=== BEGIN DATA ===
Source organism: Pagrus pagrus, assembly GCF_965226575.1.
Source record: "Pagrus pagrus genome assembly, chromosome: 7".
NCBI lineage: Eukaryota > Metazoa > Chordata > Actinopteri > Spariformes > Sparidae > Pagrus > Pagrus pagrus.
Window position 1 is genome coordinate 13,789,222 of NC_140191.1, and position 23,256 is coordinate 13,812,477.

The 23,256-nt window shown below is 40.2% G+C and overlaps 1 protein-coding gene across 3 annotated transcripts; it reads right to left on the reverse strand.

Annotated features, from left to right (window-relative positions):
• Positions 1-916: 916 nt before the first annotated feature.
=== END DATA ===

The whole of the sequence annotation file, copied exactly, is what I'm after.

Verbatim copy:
Source organism: Pagrus pagrus, assembly GCF_965226575.1.
Source record: "Pagrus pagrus genome assembly, chromosome: 7".
NCBI lineage: Eukaryota > Metazoa > Chordata > Actinopteri > Spariformes > Sparidae > Pagrus > Pagrus pagrus.
Window position 1 is genome coordinate 13,789,222 of NC_140191.1, and position 23,256 is coordinate 13,812,477.

The 23,256-nt window shown below is 40.2% G+C and overlaps 1 protein-coding gene across 3 annotated transcripts; it reads right to left on the reverse strand.

Annotated features, from left to right (window-relative positions):
• Positions 1-916: 916 nt before the first annotated feature.